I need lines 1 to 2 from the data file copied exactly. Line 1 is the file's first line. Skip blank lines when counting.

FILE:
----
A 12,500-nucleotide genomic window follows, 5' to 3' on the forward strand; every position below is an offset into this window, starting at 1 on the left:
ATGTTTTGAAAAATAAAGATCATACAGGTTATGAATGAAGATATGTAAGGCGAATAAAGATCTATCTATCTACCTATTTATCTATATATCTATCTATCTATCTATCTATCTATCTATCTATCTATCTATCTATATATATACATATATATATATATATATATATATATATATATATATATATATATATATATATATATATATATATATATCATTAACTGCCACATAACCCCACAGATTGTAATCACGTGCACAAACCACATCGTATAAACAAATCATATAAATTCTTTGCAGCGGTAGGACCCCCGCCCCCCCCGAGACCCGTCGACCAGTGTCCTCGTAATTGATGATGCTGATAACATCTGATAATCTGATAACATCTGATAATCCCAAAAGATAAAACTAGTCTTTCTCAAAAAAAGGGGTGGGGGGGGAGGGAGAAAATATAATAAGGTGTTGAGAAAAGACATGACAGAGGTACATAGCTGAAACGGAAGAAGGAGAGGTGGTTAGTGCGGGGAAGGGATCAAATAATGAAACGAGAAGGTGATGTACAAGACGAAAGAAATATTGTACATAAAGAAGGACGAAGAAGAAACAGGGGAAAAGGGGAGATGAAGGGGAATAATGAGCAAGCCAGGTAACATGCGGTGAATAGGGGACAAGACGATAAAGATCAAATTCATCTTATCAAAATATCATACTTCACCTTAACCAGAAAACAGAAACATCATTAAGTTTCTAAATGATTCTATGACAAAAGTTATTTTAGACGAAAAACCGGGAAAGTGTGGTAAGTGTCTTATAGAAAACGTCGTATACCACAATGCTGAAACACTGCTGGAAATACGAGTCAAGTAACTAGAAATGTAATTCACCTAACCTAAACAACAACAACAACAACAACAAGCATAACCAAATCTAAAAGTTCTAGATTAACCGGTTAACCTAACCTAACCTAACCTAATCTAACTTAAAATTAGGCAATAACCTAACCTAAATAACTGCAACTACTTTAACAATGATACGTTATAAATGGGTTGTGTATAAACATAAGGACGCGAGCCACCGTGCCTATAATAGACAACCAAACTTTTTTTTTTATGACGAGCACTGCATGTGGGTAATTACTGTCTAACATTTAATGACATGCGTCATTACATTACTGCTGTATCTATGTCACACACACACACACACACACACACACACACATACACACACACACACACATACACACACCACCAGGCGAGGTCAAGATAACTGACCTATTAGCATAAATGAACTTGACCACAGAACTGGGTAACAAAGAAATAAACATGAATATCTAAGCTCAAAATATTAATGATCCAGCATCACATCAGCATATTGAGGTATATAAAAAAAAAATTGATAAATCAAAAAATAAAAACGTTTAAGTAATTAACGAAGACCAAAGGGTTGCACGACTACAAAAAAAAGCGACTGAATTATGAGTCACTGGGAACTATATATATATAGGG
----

A 12,500-nucleotide genomic window follows, 5' to 3' on the forward strand; every position below is an offset into this window, starting at 1 on the left:
ATGTTTTGAAAAATAAAGATCATACAGGTTATGAATGAAGATATGTAAGGCGAATAAAGATCTATCTATCTACCTATTTATCTATATATCTATCTATCTATCTATCTATCTATCTATCTATCTATCTATCTATATATATACATATATATATATATATATATATATATATATATATATATATATATATATATATATATATATATATATATCATTAACTGCCACATAACCCCACAGATTGTAATCACGTGCACAAACCACATCGTATAAACAAATCATATAAATTCTTTGCAGCGGTAGGACCCCCGCCCCCCCCGAGACCCGTCGACCAGTGTCCTCGTAATTGATGATGCTGATAACATCTGATAATCTGATAACATCTGATAATCCCAAAAGATAAAACTAGTCTTTCTCAAAAAAAGGGGTGGGGGGGGAGGGAGAAAATATAATAAGGTGTTGAGAAAAGACATGACAGAGGTACATAGCTGAAACGGAAGAAGGAGAGGTGGTTAGTGCGGGGAAGGGATCAAATAATGAAACGAGAAGGTGATGTACAAGACGAAAGAAATATTGTACATAAAGAAGGACGAAGAAGAAACAGGGGAAAAGGGGAGATGAAGGGGAATAATGAGCAAGCCAGGTAACATGCGGTGAATAGGGGACAAGACGATAAAGATCAAATTCATCTTATCAAAATATCATACTTCACCTTAACCAGAAAACAGAAACATCATTAAGTTTCTAAATGATTCTATGACAAAAGTTATTTTAGACGAAAAACCGGGAAAGTGTGGTAAGTGTCTTATAGAAAACGTCGTATACCACAATGCTGAAACACTGCTGGAAATACGAGTCAAGTAACTAGAAATGTAATTCACCTAACCTAAACAACAACAACAACAACAACAAGCATAACCAAATCTAAAAGTTCTAGATTAACCGGTTAACCTAACCTAACCTAACCTAATCTAACTTAAAATTAGGCAATAACCTAACCTAAATAACTGCAACTACTTTAACAATGATACGTTATAAATGGGTTGTGTATAAACATAAGGACGCGAGCCACCGTGCCTATAATAGACAACCAAACTTTTTTTTTTATGACGAGCACTGCATGTGGGTAATTACTGTCTAACATTTAATGACATGCGTCATTACATTACTGCTGTATCTATGTCACACACACACACACACACACACACACACACATACACACACACACACACATACACACACCACCAGGCGAGGTCAAGATAACTGACCTATTAGCATAAATGAACTTGACCACAGAACTGGGTAACAAAGAAATAAACATGAATATCTAAGCTCAAAATATTAATGATCCAGCATCACATCAGCATATTGAGGTATATAAAAAAAAAATTGATAAATCAAAAAATAAAAACGTTTAAGTAATTAACGAAGACCAAAGGGTTGCACGACTACAAAAAAAAGCGACTGAATTATGAGTCACTGGGAACTATATATATATAGGG